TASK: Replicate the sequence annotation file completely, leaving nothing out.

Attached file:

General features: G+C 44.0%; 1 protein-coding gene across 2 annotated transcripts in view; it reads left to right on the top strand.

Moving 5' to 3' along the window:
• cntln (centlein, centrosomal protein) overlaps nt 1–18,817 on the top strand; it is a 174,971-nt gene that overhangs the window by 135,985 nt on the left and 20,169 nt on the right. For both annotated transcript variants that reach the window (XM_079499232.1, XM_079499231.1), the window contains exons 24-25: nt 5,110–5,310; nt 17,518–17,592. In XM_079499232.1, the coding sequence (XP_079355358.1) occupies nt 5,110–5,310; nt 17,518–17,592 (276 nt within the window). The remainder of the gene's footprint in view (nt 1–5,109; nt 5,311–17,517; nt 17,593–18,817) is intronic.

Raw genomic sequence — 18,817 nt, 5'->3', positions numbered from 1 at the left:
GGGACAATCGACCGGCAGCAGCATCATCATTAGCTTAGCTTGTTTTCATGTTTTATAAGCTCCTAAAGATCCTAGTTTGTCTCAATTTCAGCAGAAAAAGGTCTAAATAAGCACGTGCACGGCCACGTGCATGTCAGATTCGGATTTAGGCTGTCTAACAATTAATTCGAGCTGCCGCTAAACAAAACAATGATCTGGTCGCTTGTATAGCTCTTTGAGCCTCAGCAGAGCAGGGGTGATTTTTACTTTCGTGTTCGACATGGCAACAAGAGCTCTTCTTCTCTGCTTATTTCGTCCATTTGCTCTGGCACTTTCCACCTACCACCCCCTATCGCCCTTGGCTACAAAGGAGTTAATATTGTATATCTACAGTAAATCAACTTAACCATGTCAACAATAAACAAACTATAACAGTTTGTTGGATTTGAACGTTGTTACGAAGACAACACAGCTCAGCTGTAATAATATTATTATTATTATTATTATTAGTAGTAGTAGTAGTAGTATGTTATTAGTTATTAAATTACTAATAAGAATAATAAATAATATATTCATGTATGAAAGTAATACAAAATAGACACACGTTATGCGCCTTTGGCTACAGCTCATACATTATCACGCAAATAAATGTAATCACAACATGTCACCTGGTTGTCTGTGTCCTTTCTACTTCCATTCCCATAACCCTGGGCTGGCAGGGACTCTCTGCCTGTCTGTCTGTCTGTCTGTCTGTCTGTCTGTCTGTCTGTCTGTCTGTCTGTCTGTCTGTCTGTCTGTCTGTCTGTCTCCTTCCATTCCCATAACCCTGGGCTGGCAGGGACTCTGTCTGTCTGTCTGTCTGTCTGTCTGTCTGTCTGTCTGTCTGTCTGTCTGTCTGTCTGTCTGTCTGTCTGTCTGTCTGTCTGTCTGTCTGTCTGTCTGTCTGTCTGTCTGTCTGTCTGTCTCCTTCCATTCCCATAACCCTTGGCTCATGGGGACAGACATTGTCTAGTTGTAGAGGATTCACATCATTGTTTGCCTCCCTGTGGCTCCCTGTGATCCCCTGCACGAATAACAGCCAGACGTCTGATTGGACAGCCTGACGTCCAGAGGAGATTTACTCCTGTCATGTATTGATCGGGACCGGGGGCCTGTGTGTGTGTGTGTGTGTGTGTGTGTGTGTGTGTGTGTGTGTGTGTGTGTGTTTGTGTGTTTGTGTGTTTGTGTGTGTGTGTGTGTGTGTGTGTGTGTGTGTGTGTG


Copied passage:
General features: G+C 44.0%; 1 protein-coding gene across 2 annotated transcripts in view; it reads left to right on the top strand.

Moving 5' to 3' along the window:
• cntln (centlein, centrosomal protein) overlaps nt 1–18,817 on the top strand; it is a 174,971-nt gene that overhangs the window by 135,985 nt on the left and 20,169 nt on the right. For both annotated transcript variants that reach the window (XM_079499232.1, XM_079499231.1), the window contains exons 24-25: nt 5,110–5,310; nt 17,518–17,592. In XM_079499232.1, the coding sequence (XP_079355358.1) occupies nt 5,110–5,310; nt 17,518–17,592 (276 nt within the window). The remainder of the gene's footprint in view (nt 1–5,109; nt 5,311–17,517; nt 17,593–18,817) is intronic.

Raw genomic sequence — 18,817 nt, 5'->3', positions numbered from 1 at the left:
GGGACAATCGACCGGCAGCAGCATCATCATTAGCTTAGCTTGTTTTCATGTTTTATAAGCTCCTAAAGATCCTAGTTTGTCTCAATTTCAGCAGAAAAAGGTCTAAATAAGCACGTGCACGGCCACGTGCATGTCAGATTCGGATTTAGGCTGTCTAACAATTAATTCGAGCTGCCGCTAAACAAAACAATGATCTGGTCGCTTGTATAGCTCTTTGAGCCTCAGCAGAGCAGGGGTGATTTTTACTTTCGTGTTCGACATGGCAACAAGAGCTCTTCTTCTCTGCTTATTTCGTCCATTTGCTCTGGCACTTTCCACCTACCACCCCCTATCGCCCTTGGCTACAAAGGAGTTAATATTGTATATCTACAGTAAATCAACTTAACCATGTCAACAATAAACAAACTATAACAGTTTGTTGGATTTGAACGTTGTTACGAAGACAACACAGCTCAGCTGTAATAATATTATTATTATTATTATTATTAGTAGTAGTAGTAGTAGTATGTTATTAGTTATTAAATTACTAATAAGAATAATAAATAATATATTCATGTATGAAAGTAATACAAAATAGACACACGTTATGCGCCTTTGGCTACAGCTCATACATTATCACGCAAATAAATGTAATCACAACATGTCACCTGGTTGTCTGTGTCCTTTCTACTTCCATTCCCATAACCCTGGGCTGGCAGGGACTCTCTGCCTGTCTGTCTGTCTGTCTGTCTGTCTGTCTGTCTGTCTGTCTGTCTGTCTGTCTGTCTGTCTGTCTGTCTGTCTGTCTCCTTCCATTCCCATAACCCTGGGCTGGCAGGGACTCTGTCTGTCTGTCTGTCTGTCTGTCTGTCTGTCTGTCTGTCTGTCTGTCTGTCTGTCTGTCTGTCTGTCTGTCTGTCTGTCTGTCTGTCTGTCTGTCTGTCTGTCTGTCTGTCTGTCTGTCTCCTTCCATTCCCATAACCCTTGGCTCATGGGGACAGACATTGTCTAGTTGTAGAGGATTCACATCATTGTTTGCCTCCCTGTGGCTCCCTGTGATCCCCTGCACGAATAACAGCCAGACGTCTGATTGGACAGCCTGACGTCCAGAGGAGATTTACTCCTGTCATGTATTGATCGGGACCGGGGGCCTGTGTGTGTGTGTGTGTGTGTGTGTGTGTGTGTGTGTGTGTGTGTGTGTGTGTTTGTGTGTTTGTGTGTTTGTGTGTGTGTGTGTGTGTGTGTGTGTGTGTGTGTGTG